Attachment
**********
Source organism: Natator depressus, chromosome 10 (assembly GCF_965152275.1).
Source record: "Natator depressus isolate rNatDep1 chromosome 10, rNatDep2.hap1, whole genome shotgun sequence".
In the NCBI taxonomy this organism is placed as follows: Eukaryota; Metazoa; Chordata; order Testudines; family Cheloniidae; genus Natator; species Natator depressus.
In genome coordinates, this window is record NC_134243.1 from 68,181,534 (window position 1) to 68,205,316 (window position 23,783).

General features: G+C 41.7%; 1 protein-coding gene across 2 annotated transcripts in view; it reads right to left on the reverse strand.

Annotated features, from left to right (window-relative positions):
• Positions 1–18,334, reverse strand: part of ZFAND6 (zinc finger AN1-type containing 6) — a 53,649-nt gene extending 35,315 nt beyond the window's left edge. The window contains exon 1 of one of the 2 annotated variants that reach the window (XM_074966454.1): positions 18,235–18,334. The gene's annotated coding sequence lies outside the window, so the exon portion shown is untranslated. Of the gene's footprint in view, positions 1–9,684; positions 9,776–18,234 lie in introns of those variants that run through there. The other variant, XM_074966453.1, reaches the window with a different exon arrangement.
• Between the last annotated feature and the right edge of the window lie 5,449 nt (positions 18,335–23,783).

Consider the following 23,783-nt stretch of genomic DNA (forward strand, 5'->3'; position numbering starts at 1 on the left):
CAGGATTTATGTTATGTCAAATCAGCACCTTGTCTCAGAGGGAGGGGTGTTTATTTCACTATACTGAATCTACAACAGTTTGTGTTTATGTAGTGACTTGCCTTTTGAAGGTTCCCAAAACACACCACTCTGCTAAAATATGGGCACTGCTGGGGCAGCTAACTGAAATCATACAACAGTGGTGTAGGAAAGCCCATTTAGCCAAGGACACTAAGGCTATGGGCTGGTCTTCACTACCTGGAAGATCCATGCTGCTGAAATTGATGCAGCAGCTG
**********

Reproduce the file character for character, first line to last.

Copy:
Source organism: Natator depressus, chromosome 10 (assembly GCF_965152275.1).
Source record: "Natator depressus isolate rNatDep1 chromosome 10, rNatDep2.hap1, whole genome shotgun sequence".
In the NCBI taxonomy this organism is placed as follows: Eukaryota; Metazoa; Chordata; order Testudines; family Cheloniidae; genus Natator; species Natator depressus.
In genome coordinates, this window is record NC_134243.1 from 68,181,534 (window position 1) to 68,205,316 (window position 23,783).

General features: G+C 41.7%; 1 protein-coding gene across 2 annotated transcripts in view; it reads right to left on the reverse strand.

Annotated features, from left to right (window-relative positions):
• Positions 1–18,334, reverse strand: part of ZFAND6 (zinc finger AN1-type containing 6) — a 53,649-nt gene extending 35,315 nt beyond the window's left edge. The window contains exon 1 of one of the 2 annotated variants that reach the window (XM_074966454.1): positions 18,235–18,334. The gene's annotated coding sequence lies outside the window, so the exon portion shown is untranslated. Of the gene's footprint in view, positions 1–9,684; positions 9,776–18,234 lie in introns of those variants that run through there. The other variant, XM_074966453.1, reaches the window with a different exon arrangement.
• Between the last annotated feature and the right edge of the window lie 5,449 nt (positions 18,335–23,783).

Consider the following 23,783-nt stretch of genomic DNA (forward strand, 5'->3'; position numbering starts at 1 on the left):
CAGGATTTATGTTATGTCAAATCAGCACCTTGTCTCAGAGGGAGGGGTGTTTATTTCACTATACTGAATCTACAACAGTTTGTGTTTATGTAGTGACTTGCCTTTTGAAGGTTCCCAAAACACACCACTCTGCTAAAATATGGGCACTGCTGGGGCAGCTAACTGAAATCATACAACAGTGGTGTAGGAAAGCCCATTTAGCCAAGGACACTAAGGCTATGGGCTGGTCTTCACTACCTGGAAGATCCATGCTGCTGAAATTGATGCAGCAGCTG